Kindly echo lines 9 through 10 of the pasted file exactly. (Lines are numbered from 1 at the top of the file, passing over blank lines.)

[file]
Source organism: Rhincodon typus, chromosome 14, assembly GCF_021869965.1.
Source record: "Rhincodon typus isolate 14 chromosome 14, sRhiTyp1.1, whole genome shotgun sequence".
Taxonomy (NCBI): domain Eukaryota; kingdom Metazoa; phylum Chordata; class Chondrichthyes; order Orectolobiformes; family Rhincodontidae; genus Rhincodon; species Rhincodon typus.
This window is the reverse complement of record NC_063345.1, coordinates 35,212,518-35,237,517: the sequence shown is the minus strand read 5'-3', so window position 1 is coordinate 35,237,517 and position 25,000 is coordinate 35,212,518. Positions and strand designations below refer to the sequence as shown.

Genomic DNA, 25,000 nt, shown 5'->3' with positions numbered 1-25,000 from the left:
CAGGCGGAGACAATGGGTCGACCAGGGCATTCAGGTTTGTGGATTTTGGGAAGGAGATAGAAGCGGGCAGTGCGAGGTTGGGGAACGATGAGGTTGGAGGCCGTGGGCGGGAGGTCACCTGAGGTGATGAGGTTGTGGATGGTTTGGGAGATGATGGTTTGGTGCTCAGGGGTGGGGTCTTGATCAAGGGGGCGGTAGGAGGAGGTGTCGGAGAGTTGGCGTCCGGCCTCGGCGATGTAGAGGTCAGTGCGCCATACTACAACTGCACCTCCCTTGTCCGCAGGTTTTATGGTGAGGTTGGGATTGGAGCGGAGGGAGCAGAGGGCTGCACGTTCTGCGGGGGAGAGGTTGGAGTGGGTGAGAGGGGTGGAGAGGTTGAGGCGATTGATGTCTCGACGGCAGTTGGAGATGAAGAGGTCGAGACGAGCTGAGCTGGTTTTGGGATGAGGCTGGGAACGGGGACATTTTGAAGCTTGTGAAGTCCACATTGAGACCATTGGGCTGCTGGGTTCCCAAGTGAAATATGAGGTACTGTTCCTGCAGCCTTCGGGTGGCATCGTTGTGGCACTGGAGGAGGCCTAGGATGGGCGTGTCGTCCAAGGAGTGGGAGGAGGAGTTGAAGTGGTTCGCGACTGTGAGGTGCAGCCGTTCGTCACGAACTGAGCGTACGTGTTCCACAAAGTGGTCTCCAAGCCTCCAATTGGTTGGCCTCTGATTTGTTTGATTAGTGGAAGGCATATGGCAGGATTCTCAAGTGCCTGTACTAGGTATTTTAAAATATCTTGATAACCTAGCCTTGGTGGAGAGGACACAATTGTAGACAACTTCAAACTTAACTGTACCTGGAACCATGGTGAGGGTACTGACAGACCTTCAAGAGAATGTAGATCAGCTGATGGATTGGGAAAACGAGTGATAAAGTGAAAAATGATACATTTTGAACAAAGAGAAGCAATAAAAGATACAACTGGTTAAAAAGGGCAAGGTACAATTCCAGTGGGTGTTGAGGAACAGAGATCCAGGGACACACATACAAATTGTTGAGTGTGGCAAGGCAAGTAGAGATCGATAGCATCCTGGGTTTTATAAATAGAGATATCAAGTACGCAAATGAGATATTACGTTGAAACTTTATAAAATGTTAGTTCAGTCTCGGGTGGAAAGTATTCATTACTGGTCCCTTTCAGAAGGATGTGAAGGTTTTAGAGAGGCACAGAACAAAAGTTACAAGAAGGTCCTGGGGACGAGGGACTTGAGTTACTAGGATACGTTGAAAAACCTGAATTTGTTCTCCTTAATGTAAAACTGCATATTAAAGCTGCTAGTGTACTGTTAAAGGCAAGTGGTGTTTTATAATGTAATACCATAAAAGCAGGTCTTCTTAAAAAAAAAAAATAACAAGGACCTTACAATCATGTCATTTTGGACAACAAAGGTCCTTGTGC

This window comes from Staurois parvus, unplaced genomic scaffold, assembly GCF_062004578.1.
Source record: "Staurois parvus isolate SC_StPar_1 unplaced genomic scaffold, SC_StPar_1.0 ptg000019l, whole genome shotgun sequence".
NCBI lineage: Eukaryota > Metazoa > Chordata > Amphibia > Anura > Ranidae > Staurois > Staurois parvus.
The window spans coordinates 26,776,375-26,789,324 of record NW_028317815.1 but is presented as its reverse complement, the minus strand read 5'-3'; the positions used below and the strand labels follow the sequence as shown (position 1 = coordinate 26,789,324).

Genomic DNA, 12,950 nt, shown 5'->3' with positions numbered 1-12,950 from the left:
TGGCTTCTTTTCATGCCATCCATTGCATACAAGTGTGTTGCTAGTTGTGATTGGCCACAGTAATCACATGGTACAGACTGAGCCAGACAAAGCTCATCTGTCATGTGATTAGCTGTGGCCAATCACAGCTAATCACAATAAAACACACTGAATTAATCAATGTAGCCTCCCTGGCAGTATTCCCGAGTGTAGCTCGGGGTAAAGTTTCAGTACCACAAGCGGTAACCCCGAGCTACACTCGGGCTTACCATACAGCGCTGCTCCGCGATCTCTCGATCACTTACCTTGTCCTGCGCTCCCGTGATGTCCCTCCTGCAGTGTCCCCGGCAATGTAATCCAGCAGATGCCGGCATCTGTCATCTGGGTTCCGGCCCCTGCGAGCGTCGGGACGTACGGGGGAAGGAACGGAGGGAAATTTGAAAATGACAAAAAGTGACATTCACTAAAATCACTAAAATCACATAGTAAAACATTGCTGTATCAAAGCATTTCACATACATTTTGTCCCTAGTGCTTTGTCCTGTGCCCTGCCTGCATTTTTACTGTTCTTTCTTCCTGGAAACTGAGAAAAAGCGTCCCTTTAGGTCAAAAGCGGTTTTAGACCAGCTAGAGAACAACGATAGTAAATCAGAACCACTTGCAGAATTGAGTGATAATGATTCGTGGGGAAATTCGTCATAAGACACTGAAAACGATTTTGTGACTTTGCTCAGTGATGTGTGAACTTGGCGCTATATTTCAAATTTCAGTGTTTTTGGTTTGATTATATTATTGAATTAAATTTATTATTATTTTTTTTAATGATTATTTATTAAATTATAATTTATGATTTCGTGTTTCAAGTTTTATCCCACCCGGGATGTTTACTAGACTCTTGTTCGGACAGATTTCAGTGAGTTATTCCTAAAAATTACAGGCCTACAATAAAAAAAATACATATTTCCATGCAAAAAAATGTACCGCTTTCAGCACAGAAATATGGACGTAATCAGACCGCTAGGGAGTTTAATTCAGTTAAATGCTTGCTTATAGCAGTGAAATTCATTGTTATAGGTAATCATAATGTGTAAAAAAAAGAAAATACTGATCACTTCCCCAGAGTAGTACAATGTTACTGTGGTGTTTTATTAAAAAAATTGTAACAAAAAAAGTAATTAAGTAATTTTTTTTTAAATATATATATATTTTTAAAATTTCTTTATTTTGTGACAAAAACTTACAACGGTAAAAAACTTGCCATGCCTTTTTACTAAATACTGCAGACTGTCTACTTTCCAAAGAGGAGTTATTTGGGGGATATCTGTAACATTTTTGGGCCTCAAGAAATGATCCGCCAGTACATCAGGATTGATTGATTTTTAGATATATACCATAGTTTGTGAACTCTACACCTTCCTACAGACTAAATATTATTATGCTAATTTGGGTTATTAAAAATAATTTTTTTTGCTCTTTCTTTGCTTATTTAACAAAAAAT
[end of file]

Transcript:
NCBI lineage: Eukaryota > Metazoa > Chordata > Amphibia > Anura > Ranidae > Staurois > Staurois parvus.
The window spans coordinates 26,776,375-26,789,324 of record NW_028317815.1 but is presented as its reverse complement, the minus strand read 5'-3'; the positions used below and the strand labels follow the sequence as shown (position 1 = coordinate 26,789,324).